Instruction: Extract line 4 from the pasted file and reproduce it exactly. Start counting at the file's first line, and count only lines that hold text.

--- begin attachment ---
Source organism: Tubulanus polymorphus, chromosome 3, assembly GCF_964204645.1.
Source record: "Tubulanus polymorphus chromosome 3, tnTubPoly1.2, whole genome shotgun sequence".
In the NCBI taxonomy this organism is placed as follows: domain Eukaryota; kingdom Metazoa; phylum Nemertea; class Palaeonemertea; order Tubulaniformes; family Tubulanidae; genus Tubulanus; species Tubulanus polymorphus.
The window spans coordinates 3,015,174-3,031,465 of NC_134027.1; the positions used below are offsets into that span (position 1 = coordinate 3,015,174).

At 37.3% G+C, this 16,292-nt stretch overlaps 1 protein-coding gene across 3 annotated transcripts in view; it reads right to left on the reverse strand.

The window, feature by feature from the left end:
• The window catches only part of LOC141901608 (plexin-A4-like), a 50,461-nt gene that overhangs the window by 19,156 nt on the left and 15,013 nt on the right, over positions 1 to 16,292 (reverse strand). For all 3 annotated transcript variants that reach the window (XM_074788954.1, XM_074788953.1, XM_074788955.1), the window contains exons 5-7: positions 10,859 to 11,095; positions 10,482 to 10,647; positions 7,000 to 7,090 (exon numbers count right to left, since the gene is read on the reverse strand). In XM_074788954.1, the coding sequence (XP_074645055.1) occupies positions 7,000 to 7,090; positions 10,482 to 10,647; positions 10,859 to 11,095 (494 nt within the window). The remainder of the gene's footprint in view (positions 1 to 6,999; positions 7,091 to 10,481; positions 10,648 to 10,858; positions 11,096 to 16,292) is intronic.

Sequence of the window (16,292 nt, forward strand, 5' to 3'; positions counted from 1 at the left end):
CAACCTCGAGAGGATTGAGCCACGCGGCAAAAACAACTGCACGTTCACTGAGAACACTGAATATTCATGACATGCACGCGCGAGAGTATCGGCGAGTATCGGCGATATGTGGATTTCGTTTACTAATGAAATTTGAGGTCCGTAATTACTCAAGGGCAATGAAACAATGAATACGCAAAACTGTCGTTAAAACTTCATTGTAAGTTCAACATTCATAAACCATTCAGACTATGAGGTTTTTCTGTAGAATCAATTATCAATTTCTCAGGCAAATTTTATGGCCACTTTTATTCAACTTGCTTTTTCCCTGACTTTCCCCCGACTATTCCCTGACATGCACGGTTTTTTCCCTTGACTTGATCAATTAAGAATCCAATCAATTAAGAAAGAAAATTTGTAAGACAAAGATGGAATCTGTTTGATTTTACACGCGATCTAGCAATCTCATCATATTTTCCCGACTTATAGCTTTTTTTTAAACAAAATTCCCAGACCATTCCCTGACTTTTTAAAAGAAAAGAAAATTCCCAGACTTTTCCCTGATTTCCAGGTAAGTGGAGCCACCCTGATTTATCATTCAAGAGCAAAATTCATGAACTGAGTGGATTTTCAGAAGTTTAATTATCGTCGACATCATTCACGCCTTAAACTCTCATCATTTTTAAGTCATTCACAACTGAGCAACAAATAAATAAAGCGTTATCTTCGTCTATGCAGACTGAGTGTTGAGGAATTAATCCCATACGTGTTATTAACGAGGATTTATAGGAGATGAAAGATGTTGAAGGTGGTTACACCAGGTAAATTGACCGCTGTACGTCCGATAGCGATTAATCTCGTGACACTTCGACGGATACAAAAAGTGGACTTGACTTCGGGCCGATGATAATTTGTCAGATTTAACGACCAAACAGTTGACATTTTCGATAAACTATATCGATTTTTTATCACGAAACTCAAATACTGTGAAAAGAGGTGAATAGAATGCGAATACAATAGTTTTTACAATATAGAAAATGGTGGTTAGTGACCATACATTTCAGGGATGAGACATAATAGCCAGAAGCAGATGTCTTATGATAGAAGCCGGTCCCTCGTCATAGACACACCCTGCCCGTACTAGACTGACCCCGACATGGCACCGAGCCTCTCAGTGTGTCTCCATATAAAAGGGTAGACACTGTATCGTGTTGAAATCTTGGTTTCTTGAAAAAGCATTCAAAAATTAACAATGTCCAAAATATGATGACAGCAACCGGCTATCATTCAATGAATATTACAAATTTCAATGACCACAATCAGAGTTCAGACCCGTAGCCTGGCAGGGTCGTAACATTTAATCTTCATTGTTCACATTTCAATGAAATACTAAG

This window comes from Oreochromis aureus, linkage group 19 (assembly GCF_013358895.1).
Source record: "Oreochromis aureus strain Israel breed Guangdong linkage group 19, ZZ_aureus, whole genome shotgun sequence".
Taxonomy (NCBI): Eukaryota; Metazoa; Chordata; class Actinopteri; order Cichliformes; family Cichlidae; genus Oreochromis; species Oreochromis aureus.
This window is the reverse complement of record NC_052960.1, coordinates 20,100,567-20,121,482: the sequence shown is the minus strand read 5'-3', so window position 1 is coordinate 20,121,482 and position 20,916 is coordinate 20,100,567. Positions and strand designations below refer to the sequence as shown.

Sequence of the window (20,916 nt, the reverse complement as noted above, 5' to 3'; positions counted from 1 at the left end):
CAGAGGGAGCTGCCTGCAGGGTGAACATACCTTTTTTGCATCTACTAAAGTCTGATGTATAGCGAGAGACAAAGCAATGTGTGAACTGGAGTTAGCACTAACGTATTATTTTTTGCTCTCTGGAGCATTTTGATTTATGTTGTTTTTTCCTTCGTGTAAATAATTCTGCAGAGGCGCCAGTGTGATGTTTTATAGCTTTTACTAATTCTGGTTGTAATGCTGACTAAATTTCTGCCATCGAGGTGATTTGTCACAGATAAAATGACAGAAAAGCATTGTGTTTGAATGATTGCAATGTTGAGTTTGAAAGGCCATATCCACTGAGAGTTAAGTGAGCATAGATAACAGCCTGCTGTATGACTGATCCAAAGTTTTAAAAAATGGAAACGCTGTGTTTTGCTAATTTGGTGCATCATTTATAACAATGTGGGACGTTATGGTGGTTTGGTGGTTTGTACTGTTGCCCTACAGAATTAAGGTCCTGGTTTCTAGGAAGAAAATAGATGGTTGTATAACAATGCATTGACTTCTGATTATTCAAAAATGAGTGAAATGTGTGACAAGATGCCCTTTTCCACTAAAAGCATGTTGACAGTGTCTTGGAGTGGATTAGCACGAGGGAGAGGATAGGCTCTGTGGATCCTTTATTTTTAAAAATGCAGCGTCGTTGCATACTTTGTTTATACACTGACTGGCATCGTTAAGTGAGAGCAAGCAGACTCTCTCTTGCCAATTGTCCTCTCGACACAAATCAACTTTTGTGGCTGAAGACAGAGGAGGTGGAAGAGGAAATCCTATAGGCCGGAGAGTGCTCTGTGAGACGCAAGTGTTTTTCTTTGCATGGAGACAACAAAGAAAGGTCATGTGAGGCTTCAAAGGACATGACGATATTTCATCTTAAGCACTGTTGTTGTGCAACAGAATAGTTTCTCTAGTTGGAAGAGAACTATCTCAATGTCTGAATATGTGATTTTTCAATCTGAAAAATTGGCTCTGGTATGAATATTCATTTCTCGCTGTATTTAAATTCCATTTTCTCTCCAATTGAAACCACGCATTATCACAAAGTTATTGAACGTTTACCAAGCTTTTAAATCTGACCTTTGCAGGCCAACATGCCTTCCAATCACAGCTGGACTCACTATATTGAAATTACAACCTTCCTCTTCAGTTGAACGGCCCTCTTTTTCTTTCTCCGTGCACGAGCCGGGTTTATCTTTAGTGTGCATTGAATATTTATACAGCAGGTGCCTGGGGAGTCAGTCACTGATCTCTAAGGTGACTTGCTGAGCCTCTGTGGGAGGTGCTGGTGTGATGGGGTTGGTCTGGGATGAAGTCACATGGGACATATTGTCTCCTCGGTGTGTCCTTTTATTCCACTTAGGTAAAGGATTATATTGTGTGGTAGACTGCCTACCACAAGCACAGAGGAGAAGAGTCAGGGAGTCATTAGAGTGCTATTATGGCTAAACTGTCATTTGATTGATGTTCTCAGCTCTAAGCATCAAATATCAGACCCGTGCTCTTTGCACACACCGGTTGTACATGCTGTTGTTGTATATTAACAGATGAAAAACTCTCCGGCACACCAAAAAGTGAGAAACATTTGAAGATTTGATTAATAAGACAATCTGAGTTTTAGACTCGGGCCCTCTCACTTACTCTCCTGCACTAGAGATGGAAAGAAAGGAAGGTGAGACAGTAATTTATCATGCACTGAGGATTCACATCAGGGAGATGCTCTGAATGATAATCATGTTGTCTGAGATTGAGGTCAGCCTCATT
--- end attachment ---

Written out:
The window spans coordinates 3,015,174-3,031,465 of NC_134027.1; the positions used below are offsets into that span (position 1 = coordinate 3,015,174).